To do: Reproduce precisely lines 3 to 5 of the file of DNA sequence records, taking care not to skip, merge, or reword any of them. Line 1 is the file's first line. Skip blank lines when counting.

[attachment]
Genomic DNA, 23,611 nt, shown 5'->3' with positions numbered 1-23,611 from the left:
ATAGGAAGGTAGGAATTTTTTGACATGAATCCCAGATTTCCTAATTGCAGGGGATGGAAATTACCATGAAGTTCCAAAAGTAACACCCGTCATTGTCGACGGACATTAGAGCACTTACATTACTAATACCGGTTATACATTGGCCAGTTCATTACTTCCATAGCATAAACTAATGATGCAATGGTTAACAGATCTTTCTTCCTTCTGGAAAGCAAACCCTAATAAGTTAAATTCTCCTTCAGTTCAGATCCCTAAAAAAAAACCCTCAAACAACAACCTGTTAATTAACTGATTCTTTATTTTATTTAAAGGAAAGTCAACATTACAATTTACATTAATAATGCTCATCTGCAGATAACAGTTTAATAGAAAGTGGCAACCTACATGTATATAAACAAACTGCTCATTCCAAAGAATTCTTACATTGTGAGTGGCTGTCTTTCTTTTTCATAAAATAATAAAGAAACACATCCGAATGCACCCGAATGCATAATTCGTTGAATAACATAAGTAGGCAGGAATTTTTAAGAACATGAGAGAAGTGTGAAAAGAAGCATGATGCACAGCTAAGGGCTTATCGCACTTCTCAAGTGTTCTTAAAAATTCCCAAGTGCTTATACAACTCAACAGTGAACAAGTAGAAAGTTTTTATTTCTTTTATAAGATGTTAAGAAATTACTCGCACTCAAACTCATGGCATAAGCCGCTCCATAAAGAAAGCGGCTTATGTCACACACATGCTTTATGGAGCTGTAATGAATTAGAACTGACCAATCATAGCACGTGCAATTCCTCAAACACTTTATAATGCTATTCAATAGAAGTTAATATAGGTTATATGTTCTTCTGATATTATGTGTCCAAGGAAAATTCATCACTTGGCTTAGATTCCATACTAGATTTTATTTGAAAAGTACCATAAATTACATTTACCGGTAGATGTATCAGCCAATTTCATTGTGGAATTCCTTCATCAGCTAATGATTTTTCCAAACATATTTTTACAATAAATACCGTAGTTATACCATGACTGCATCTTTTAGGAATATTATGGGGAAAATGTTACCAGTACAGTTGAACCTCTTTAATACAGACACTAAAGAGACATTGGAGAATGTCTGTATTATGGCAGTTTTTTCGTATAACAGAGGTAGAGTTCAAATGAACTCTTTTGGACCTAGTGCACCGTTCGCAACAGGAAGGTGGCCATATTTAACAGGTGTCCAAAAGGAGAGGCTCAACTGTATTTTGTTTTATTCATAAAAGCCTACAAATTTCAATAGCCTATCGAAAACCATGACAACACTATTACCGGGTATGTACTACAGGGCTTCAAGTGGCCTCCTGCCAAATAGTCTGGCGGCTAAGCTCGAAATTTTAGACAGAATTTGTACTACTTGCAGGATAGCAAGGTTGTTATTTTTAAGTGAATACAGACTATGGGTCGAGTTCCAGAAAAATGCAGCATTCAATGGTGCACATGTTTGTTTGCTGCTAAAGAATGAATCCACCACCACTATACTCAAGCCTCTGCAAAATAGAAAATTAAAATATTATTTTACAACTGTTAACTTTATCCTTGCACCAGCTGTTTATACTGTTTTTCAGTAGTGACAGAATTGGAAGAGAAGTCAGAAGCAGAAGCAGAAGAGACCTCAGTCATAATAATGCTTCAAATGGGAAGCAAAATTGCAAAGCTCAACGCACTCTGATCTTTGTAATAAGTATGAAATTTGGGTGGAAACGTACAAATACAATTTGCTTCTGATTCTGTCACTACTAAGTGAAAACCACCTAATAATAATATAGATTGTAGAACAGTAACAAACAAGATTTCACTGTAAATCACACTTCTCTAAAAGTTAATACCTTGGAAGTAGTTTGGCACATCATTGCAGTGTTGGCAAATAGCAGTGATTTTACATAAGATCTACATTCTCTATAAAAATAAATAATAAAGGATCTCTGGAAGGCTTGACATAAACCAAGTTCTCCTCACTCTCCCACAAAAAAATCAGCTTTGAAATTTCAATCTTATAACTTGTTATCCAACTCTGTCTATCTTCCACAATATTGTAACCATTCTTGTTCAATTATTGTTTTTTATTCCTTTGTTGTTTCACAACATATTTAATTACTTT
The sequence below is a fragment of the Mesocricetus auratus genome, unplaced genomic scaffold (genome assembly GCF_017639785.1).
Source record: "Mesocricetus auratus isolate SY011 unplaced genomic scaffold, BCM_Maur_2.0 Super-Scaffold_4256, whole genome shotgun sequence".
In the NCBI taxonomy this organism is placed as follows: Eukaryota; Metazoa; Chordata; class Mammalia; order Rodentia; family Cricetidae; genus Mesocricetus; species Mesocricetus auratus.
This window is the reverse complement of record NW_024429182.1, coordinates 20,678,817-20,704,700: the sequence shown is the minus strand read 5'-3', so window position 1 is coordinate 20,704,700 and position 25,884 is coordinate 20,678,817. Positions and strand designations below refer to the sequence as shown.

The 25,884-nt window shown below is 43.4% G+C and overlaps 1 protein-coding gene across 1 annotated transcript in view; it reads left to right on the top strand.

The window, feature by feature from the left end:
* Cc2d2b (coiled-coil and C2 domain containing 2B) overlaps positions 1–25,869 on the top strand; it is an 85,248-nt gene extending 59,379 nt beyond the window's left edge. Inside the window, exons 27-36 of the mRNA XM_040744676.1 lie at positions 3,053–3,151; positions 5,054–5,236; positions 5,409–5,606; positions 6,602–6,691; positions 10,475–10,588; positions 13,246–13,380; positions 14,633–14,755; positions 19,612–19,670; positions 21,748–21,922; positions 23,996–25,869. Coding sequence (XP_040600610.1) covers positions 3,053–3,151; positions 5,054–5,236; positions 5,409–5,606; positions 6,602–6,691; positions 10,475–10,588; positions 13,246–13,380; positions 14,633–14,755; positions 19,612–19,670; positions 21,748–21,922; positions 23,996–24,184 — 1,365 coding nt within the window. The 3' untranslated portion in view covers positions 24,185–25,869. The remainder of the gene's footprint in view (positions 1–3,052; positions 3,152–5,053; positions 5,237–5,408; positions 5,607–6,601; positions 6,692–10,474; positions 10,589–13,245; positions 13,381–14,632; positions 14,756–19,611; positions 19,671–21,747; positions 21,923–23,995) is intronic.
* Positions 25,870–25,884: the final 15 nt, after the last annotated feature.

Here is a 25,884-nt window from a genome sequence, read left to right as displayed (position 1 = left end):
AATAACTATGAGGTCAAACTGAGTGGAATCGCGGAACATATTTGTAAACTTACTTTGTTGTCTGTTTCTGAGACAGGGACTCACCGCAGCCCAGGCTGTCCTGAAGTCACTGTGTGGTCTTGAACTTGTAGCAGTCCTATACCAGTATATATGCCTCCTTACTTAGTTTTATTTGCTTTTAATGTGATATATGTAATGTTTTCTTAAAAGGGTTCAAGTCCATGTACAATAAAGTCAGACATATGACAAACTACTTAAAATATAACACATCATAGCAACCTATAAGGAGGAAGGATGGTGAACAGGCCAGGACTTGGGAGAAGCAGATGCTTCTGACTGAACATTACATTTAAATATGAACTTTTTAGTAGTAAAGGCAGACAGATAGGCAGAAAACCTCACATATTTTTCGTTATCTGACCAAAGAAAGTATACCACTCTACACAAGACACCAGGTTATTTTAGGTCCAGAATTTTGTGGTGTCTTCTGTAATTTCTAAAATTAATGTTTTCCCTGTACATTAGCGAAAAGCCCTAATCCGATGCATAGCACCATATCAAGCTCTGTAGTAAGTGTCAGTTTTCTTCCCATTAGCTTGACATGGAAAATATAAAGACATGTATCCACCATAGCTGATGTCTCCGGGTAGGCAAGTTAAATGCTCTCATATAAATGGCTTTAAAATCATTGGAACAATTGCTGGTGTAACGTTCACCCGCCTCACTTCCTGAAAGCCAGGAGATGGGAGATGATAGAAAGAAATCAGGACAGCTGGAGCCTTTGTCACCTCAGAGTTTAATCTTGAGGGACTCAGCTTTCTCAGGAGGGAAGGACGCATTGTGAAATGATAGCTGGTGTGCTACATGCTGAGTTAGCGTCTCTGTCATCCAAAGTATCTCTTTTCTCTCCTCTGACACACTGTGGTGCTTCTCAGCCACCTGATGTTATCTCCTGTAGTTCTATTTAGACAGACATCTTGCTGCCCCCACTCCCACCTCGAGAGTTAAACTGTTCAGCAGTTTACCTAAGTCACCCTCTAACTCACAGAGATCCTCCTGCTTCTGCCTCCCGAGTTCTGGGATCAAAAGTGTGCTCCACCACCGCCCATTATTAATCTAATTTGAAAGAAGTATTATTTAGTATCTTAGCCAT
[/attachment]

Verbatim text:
The sequence below is a fragment of the Mesocricetus auratus genome, unplaced genomic scaffold (genome assembly GCF_017639785.1).
Source record: "Mesocricetus auratus isolate SY011 unplaced genomic scaffold, BCM_Maur_2.0 Super-Scaffold_4256, whole genome shotgun sequence".
In the NCBI taxonomy this organism is placed as follows: Eukaryota; Metazoa; Chordata; class Mammalia; order Rodentia; family Cricetidae; genus Mesocricetus; species Mesocricetus auratus.